Electricity plant fuelled by waste food in Cumbernauld opens

Waste plant The plant converts food waste into electricity

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A plant which converts food waste into electricity has been officially opened in Cumbernauld.

Deerdykes is Scotland's largest organic recycling facility.

The plant which is run by Scottish Water can generate enough green energy to power 2,000 homes a year.

It is the first site in the UK to combine in-vessel composting and a technique known as anaerobic digestion which breaks food down into gas and converts the gas into electricity.

Zero Waste

Deerdykes has been built at a cost of £7.5m and is based on the site of a former treatment works and can handle 30,000 tonnes of food waste a year.

Scottish Water said in addition to renewable energy, the new process creates nutrient rich digestate which can be used as a biofertiliser reducing the need for chemical fertilisers.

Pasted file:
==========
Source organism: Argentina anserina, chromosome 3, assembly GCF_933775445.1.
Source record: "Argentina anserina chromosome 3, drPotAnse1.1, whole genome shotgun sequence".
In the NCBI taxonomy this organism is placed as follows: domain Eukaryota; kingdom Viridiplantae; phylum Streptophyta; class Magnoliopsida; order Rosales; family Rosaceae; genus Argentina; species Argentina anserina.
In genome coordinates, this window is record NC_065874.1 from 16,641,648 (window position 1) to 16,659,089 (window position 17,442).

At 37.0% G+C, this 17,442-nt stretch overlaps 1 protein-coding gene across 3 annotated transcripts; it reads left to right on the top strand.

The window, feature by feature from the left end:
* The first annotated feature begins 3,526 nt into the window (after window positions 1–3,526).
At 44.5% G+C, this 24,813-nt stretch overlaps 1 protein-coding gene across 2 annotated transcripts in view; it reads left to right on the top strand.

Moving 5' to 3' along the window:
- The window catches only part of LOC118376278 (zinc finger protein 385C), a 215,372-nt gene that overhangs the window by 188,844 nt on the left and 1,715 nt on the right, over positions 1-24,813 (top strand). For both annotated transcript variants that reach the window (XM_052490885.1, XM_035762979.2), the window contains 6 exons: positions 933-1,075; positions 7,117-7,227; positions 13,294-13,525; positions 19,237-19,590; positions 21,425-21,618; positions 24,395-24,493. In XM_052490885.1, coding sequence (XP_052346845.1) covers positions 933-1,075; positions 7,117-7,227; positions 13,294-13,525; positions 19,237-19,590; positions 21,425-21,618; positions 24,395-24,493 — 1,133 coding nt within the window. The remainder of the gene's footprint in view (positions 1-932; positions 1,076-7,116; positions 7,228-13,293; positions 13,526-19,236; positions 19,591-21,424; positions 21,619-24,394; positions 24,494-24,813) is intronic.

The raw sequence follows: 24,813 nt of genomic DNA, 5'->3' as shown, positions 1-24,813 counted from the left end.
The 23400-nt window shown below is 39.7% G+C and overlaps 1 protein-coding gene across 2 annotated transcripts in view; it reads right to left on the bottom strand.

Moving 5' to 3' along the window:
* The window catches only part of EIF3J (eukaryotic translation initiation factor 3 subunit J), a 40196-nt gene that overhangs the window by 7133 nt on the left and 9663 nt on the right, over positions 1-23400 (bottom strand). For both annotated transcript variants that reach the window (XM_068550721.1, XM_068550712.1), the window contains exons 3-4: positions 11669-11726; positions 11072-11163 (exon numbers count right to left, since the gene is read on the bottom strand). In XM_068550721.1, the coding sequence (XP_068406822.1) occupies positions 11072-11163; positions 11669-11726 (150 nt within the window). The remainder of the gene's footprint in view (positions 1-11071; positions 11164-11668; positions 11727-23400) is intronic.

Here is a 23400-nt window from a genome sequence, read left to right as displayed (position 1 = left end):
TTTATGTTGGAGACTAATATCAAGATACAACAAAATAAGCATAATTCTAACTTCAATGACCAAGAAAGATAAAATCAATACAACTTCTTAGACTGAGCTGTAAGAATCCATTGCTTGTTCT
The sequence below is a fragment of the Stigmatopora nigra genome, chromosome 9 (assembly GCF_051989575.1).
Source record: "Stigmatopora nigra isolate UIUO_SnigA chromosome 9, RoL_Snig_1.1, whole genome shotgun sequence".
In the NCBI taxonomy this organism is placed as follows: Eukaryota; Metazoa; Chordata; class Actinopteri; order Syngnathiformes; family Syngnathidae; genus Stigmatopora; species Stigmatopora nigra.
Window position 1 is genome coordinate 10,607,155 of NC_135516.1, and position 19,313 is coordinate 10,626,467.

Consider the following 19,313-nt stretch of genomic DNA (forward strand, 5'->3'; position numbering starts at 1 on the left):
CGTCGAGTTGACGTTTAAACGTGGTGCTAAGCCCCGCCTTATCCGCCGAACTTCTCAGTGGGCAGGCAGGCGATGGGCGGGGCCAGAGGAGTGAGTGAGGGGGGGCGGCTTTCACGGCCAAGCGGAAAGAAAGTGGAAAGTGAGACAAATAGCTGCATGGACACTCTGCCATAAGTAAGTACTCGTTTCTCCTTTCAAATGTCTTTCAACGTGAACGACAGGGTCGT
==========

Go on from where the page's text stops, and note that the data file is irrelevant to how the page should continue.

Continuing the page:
The company's commercial director, Chris Banks, said: "This new plant shows we're leading the way not just on renewable energy but in helping Scotland towards its ambition of zero waste. The facility has also created employment in the local area."

Scottish Water said it was looking at possibility of producing of biomenthane from biogas with the intention that this would be a sustainable vehicle fuel that could be used by its fleet.

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